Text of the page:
I need to check the client DHCP settings, which I expect to be in the file /etc/dhcp/dhclient.conf, but there is no such files there.

What is the location of this file in RHEL 6, on 64 bit?

  • The question has been asked last year, I know, but i just wanted to add my two cents: why not use locate dhclient.conf or find / -iname dhclient.conf -print ? or even simpler but dirtier locate dhclient or locate dhcp – Sergiy Kolodyazhnyy Feb 13 '15 at 10:16

A trick I'll often use is to take a look at the output of this command, here I'm running it on CentOS 6, but it should still be applicable to you on RHEL as well:

$ ps -eaf | grep dhcli
root      1044     1  0 Jan17 ?        00:00:00 /sbin/dhclient -1 -q -cf /etc/dhcp/dhclient-eth0.conf -lf /var/lib/dhclient/dhclient-eth0.leases -pf /var/run/dhclient-eth0.pid eth0
root      3771  3738  0 19:00 pts/0    00:00:00 grep dhcli

If you notice in the output, the file you're looking for is called /etc/dhcp/dhclient-eth0.conf, and not dhclient.conf. But this is only telling you part of the story. If you're intending to inject additional settings into dhclient when it starts up then refer to the official RHEL 6 documentation here, titled: 14.3. Configuring a DHCP Client.

Also if you consult the man page for dhclient you'll notice this bit for the -cf switch:

-cf <config-file>
      Path to the client configuration file.  If unspecified, the default 
      /etc/dhcp/dhclient.conf is used.

So the file dhclient.conf isn't the file you're likely looking for, it's whatever interface you're running dhclient on, in this case eth0, so the file would be dhclient-eth0.conf.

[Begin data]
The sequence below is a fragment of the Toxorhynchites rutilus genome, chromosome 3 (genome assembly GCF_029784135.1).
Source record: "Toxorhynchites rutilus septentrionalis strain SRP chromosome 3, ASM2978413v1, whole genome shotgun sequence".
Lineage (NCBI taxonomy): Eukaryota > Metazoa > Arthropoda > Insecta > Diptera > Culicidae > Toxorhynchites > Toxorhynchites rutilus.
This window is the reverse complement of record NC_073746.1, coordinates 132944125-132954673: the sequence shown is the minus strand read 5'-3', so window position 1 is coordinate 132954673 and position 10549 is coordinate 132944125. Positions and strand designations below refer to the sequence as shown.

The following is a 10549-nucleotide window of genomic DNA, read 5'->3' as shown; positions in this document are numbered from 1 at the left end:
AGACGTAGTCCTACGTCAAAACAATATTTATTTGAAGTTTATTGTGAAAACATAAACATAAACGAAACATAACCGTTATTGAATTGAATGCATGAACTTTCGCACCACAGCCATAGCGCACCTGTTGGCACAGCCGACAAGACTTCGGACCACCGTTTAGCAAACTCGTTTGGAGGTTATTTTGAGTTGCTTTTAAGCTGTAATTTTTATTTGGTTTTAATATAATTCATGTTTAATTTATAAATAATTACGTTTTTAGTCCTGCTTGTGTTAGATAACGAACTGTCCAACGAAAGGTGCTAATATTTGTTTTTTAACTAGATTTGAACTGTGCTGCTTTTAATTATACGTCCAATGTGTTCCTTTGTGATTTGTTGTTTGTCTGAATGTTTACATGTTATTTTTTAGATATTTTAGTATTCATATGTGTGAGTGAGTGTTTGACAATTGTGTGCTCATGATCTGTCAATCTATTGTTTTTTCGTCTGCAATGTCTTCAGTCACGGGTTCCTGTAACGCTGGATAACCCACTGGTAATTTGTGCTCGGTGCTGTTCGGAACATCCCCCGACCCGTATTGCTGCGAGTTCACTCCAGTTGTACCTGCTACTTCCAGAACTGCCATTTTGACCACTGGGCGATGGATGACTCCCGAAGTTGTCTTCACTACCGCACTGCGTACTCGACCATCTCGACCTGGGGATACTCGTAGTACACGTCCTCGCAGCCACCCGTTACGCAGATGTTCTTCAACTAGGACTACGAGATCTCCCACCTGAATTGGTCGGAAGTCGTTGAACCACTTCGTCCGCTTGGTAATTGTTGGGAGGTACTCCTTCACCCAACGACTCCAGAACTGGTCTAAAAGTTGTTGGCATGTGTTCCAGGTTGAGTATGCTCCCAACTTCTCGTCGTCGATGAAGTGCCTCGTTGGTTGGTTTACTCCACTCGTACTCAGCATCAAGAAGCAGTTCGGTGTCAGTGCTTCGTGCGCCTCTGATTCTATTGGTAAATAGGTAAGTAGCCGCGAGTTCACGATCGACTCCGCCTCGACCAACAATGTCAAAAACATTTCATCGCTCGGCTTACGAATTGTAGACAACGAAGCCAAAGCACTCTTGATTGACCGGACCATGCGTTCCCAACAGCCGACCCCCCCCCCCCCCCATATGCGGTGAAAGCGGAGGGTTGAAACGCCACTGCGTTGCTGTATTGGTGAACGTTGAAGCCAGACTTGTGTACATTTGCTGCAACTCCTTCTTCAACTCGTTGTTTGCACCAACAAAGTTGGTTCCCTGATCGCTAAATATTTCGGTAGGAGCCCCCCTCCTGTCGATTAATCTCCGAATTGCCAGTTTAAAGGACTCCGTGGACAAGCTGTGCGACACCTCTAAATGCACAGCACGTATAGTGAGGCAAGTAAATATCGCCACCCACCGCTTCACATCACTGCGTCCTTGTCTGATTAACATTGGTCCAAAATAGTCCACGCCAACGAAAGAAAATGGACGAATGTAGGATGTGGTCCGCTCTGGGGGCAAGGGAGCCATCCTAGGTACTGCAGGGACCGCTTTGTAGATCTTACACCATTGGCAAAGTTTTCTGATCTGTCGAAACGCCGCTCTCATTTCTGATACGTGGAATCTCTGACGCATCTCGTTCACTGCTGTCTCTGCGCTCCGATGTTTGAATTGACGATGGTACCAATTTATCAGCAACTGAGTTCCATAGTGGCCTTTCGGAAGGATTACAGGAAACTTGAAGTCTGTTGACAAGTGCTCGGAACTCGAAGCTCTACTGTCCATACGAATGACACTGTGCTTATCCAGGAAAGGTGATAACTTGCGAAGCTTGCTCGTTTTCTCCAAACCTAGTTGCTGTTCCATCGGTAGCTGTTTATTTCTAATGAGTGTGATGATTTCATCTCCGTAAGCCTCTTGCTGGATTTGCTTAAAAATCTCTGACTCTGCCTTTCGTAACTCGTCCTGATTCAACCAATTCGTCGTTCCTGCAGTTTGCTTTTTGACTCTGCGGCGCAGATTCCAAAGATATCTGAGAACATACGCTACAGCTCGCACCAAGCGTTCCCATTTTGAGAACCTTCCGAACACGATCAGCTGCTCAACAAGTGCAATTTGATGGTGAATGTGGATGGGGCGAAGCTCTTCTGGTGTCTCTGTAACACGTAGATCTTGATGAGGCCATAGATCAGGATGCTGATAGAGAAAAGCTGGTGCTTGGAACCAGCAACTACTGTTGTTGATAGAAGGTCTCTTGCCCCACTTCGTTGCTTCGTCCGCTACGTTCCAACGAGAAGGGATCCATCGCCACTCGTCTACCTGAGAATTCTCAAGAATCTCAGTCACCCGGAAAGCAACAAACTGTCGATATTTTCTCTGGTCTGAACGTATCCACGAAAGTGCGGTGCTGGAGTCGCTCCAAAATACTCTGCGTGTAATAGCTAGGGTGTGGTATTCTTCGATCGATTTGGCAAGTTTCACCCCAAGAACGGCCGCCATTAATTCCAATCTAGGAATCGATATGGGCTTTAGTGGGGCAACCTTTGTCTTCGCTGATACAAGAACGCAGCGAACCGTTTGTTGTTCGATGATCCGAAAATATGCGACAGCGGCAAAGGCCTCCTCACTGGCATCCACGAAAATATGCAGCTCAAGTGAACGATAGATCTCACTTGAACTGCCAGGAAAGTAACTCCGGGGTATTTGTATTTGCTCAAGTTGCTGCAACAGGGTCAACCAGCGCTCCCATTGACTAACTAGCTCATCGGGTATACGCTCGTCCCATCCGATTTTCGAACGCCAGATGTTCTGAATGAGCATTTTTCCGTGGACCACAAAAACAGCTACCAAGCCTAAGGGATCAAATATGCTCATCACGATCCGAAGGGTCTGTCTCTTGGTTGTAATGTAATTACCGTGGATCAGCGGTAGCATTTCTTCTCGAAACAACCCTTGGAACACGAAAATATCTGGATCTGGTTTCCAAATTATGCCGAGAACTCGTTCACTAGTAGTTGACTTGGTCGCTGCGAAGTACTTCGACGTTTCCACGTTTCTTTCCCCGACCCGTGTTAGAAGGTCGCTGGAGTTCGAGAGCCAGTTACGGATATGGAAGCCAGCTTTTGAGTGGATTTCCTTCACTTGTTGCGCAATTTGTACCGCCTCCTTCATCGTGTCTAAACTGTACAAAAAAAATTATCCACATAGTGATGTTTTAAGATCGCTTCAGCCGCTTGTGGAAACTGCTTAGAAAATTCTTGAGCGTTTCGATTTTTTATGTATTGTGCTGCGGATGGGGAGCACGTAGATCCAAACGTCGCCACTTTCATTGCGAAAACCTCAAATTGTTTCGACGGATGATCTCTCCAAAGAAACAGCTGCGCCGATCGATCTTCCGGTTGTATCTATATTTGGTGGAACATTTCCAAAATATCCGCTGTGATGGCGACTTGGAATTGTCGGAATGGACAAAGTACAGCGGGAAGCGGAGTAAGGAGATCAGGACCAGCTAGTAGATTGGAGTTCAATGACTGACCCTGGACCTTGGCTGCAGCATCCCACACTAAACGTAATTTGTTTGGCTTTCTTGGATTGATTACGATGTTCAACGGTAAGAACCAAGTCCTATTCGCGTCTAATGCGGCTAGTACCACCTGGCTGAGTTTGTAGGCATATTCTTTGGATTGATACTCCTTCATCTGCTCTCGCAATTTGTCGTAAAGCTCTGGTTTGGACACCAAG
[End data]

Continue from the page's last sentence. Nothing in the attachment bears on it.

Digging deeper

If you take a look at the startup scripts for networking you'll likely come across this file, /etc/sysconfig/network-scripts/ifup-eth. Peeking inside can show you what's going on if you're interested:

# allow users to use generic '/etc/dhclient.conf' (as documented in manpage!) 
# if per-device file doesn't exist or is empty
if [ -s /etc/dhcp/dhclient-${DEVICE}.conf ]; then
   DHCLIENTCONF="-cf /etc/dhcp/dhclient-${DEVICE}.conf";
elif [ -s /etc/dhclient-${DEVICE}.conf ]; then
   DHCLIENTCONF="-cf /etc/dhclient-${DEVICE}.conf";

So you could create a dhclient.conf file of your own and remove the interface specific one that was created for you by the system.


RHEL 6 and newer uses NetworkManager by default which creates dhclient configuration on the fly.

You will find the file in /var/lib/NetworkManager/dhclient-*.conf but you can't change this file as it's autgenerated. Check NetworkManager documentation about how to set various flags.

If you turn NetworkManager off, then sim's answer applies.


On a fresh RHEL 7.5 install, /etc/dhcp/dhclient.conf doesn't exist, but if you create it containing just the options you want, that seems to work. I'll bet it works for RHEL 6 as well.

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